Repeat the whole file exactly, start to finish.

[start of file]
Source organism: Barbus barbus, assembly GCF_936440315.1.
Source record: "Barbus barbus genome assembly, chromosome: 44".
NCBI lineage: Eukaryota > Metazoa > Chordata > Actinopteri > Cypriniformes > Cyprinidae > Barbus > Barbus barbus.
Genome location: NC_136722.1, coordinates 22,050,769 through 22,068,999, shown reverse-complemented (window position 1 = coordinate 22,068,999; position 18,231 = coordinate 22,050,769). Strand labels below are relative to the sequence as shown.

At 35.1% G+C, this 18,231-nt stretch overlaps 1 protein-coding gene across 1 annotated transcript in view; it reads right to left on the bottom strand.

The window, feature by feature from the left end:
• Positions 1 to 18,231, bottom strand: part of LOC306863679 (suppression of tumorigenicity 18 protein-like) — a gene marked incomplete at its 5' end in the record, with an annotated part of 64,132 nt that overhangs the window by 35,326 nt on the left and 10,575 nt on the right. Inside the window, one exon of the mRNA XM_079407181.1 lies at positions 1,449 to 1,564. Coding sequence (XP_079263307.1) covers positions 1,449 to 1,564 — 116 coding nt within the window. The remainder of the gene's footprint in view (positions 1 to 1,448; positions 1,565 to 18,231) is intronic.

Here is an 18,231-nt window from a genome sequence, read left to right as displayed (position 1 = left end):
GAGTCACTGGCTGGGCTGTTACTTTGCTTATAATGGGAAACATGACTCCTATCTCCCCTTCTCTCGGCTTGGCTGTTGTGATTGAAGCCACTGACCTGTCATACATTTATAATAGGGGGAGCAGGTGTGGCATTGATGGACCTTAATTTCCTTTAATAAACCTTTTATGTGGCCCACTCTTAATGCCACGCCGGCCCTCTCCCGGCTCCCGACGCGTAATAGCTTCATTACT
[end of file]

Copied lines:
Source organism: Barbus barbus, assembly GCF_936440315.1.
Source record: "Barbus barbus genome assembly, chromosome: 44".
NCBI lineage: Eukaryota > Metazoa > Chordata > Actinopteri > Cypriniformes > Cyprinidae > Barbus > Barbus barbus.
Genome location: NC_136722.1, coordinates 22,050,769 through 22,068,999, shown reverse-complemented (window position 1 = coordinate 22,068,999; position 18,231 = coordinate 22,050,769). Strand labels below are relative to the sequence as shown.

At 35.1% G+C, this 18,231-nt stretch overlaps 1 protein-coding gene across 1 annotated transcript in view; it reads right to left on the bottom strand.

The window, feature by feature from the left end:
• Positions 1 to 18,231, bottom strand: part of LOC306863679 (suppression of tumorigenicity 18 protein-like) — a gene marked incomplete at its 5' end in the record, with an annotated part of 64,132 nt that overhangs the window by 35,326 nt on the left and 10,575 nt on the right. Inside the window, one exon of the mRNA XM_079407181.1 lies at positions 1,449 to 1,564. Coding sequence (XP_079263307.1) covers positions 1,449 to 1,564 — 116 coding nt within the window. The remainder of the gene's footprint in view (positions 1 to 1,448; positions 1,565 to 18,231) is intronic.

Here is an 18,231-nt window from a genome sequence, read left to right as displayed (position 1 = left end):
GAGTCACTGGCTGGGCTGTTACTTTGCTTATAATGGGAAACATGACTCCTATCTCCCCTTCTCTCGGCTTGGCTGTTGTGATTGAAGCCACTGACCTGTCATACATTTATAATAGGGGGAGCAGGTGTGGCATTGATGGACCTTAATTTCCTTTAATAAACCTTTTATGTGGCCCACTCTTAATGCCACGCCGGCCCTCTCCCGGCTCCCGACGCGTAATAGCTTCATTACT